“No public figure is going to say that he is against peace, but very few believe in what Betancur calls peace, as if he owned the word,” said a former Cabinet minister of the Liberal Party, now in the opposition, who wished to remain anonymous.
When the government announced on May 21, 1984, that a cease-fire agreement had been reached with the Revolutionary Armed Forces, the armed wing of the Colombian Communist Party, there was hope that the road to peace had been opened. The Revolutionary Armed Forces was the largest of the four active guerrilla forces in Colombia, with 9,000 armed men.
20 Years of Insurgency
The Revolutionary Armed Forces have been engaged in rural insurgency against the military for 20 years. The group maintains 20 “fronts” scattered over Colombia’s rugged mountain region. Their leader, Manuel Marulasda Velez, known as “Tirofijo” or “Sureshot,” a peasant rebel who became a Marxist, is a nationally known figure.
The Revolutionary Armed Forces have not abandoned their strong points, such as El Uribe, a mountain hideout where Tirofijo keeps his headquarters. But they have come down from the hills and are opening offices in the name of a political party they call the Patriotic Union.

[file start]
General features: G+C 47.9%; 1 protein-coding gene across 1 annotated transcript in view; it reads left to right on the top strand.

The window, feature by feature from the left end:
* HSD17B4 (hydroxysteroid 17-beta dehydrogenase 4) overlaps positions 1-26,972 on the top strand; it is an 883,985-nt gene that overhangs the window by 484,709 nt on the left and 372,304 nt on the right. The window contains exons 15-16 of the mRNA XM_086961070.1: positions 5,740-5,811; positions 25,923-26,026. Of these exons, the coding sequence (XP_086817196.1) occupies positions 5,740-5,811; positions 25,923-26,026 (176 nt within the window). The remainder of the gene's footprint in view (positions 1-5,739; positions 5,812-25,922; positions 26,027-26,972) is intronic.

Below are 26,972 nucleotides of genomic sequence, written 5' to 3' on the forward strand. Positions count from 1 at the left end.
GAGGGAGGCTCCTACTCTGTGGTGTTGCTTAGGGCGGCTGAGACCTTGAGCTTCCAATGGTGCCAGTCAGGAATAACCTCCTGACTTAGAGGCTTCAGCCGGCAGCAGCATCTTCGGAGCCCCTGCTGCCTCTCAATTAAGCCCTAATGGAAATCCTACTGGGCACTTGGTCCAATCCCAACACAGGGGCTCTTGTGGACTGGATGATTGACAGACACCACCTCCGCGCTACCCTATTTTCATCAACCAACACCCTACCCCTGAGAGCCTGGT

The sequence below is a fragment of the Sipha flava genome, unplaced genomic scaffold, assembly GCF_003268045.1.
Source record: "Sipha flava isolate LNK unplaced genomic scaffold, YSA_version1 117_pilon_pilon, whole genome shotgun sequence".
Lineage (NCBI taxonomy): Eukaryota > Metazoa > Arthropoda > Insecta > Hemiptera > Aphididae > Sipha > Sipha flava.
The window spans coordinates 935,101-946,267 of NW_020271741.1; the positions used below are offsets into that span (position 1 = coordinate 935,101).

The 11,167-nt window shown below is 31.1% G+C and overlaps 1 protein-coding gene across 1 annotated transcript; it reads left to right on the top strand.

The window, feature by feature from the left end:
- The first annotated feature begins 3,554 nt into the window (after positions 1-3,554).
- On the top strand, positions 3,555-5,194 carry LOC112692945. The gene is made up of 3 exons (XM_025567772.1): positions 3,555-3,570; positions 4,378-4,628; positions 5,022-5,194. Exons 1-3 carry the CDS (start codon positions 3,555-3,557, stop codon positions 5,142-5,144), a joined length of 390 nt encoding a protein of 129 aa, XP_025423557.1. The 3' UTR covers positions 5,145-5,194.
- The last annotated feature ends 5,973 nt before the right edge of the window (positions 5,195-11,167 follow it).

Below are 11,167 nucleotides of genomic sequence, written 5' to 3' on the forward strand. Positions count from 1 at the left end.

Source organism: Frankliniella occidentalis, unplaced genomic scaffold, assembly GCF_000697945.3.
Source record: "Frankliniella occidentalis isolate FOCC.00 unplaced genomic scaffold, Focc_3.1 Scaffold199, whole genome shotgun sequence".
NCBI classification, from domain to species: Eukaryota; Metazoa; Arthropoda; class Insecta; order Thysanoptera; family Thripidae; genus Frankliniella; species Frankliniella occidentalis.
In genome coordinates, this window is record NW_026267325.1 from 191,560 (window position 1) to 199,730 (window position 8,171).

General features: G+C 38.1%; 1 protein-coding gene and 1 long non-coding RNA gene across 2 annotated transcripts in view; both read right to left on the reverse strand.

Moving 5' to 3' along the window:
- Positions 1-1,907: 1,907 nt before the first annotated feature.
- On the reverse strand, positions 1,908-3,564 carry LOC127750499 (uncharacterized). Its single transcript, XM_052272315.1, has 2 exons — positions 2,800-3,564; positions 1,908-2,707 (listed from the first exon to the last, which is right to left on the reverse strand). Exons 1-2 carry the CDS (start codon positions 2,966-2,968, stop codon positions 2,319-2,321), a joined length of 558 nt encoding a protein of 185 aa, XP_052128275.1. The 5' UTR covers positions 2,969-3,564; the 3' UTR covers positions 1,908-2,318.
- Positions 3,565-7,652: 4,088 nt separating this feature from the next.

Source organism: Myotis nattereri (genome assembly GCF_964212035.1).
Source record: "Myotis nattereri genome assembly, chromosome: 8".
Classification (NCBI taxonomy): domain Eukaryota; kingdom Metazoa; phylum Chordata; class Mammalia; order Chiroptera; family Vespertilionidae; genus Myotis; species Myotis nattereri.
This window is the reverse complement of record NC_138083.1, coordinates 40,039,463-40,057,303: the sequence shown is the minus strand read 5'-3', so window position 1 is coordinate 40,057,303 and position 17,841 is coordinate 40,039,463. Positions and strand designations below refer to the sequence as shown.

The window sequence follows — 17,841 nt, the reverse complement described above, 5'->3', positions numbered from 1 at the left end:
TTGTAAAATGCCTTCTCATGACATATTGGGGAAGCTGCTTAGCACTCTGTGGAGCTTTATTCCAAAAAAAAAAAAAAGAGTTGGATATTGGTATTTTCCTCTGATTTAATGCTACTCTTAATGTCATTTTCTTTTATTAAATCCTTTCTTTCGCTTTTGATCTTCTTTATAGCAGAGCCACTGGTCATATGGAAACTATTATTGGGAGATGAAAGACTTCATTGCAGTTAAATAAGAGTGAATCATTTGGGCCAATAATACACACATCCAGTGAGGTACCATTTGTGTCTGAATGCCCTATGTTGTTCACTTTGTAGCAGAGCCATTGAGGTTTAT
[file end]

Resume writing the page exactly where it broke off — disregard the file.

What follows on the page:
The leaders say they plan to run candidates for town and congressional offices in elections next March, if Congress approves electoral reforms promised by Betancur.
The guerrilla group has avoided conflicts with the military, although its leaders say that 25 members who accepted the amnesty and returned to normal life have been killed by police or vigilante groups.
Close Ties to Cuba
Prospects for peace seemed to strengthen in August when the second-largest guerrilla group, the April 19 Movement--generally known as M-19--which has close ties to Cuba, joined the peace agreement. As a result, some of its most important leaders were released from jail.
But many of the released M-19 leaders left jail straight for armed groups in the hills, among them Leon Gomez, who is leading a column now fighting in the Cauca Valley. Another M-19 leader, Carlos Toledo Plaza, who tried to work politically in the open after leaving jail, was assassinated by right-wing gunmen.
Fayad, the main surviving M-19 leader, stays underground. He is a 42-year-old former Roman Catholic seminarian who later studied psychology at the National University, joined the Communist Party and became an armed guerrilla before joining M-19. He wears a black handlebar moustache and uses the title of Gen. Commandant.